The most important brand relationship in your life is unlikely to be your choice of breakfast cereal, mobile phone or car, but the brand you work for, your employer brand. Who you work for represents an extremely important brand choice. This is the brand relationship that takes up most of your time. It’s probably the brand with which you’re most intensely involved, the brand about which you have most to say (good and bad), and if you’re lucky it’s a brand with which you’ll proudly identify for the rest of your life.
The employer brand sums up the key qualities current and prospective employees identify with you as an employer, whether economic (compensation and benefits), functional (e.g. learning new skills) or psychological (e.g. sense of identity and status). Whether you’ve defined it or not, you already have an employer brand. The key question is whether you’re clear about the distinctive benefits you’d like people to associate with you (commonly described as your Employee Value Proposition), proactive in communicating and delivering against this promise, or happy to live with an unclear and inconsistent employer brand by default.
How people feel about their employer brand is increasingly critical to business success or failure. Leading companies realise its importance in attracting and engaging the people they need to deliver profitable growth. They are also beginning to recognise that creating a positive brand experience for employees requires the same degree of focus, care and coherence that has long characterised effective management of the customer brand experience. This has led many of the world’s leading companies like GE, HP, IBM, Microsoft, Nokia-Siemens, PepsiCo, P&G, RBS, Shell and Unilever to pursue active employer brand development strategies.
Making the business case for employer brand development the three major benefits of strengthening your employer brand identified in separate studies conducted by Hewitt Associates, The Conference Board and The Economist are cited as being: • enhanced attraction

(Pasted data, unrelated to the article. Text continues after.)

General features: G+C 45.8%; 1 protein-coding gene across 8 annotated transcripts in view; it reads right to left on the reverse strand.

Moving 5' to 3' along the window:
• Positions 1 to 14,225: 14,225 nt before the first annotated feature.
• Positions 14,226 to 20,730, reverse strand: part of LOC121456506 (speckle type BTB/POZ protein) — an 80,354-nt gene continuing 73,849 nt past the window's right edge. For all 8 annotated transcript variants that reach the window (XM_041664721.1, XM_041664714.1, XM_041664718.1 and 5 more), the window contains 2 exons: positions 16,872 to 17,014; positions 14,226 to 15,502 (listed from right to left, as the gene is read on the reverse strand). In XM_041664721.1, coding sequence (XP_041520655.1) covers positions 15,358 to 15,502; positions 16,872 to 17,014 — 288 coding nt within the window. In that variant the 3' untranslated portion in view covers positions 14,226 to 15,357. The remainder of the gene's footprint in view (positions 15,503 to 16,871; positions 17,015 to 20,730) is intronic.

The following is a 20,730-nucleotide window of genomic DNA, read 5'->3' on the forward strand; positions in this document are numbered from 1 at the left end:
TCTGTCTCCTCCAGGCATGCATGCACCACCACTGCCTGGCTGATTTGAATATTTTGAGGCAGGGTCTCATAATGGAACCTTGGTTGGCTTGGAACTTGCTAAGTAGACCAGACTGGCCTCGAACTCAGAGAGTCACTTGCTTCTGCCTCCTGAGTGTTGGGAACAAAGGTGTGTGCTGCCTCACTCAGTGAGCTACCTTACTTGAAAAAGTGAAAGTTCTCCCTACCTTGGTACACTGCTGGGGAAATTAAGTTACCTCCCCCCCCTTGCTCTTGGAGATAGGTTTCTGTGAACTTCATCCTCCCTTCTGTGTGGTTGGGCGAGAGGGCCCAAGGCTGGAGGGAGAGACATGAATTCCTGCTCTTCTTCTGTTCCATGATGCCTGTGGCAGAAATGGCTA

Branding efforts within the organization that enables an organization to build cooperation, collaboration and alignment with their internal and external customers on the products, policies and functioning of the organization.
Before projecting the Brand to outsiders (stakeholders), it should be adopted by the Insiders. It has to be deeply rooted in something existing, solid & permanent in order to be plausible and convincing.
The extent to which the brand beliefs are being lived by employees of the Organisation (and demonstrated as appropriate brand behaviours) determine the success of internal branding Internal branding involves:
Communicating the brand effectively to the employees
Convincing employees of its relevance and worth
Successfully linking every job in the Organisation to delivery of brand essence.
From an attraction perspective, a study conducted by the Corporate Leadership Council in 2006 concluded that strong employer brands provided access to 20% more of the potential talent market than weak or unmanaged employer brands
companies with a strong employer brand reputation were able to attract candidates away from their current employers with a significantly lower increase in compensation (11%) than companies with a weak employer brand reputation (21%). •
Many studies have also put a figure on the financial implications of higher employee engagement. •
The Sears study concluded that a 4% increase in employee satisfaction would translate into more than $200m in additional revenue. •
ISR’s UK retail bank study also identified that a 10% improvement in employee attitudes / engagement to the organization would add 2½%. •
A similar study conducted by the global retail bank Standard Chartered, found that branches with highly engaged...
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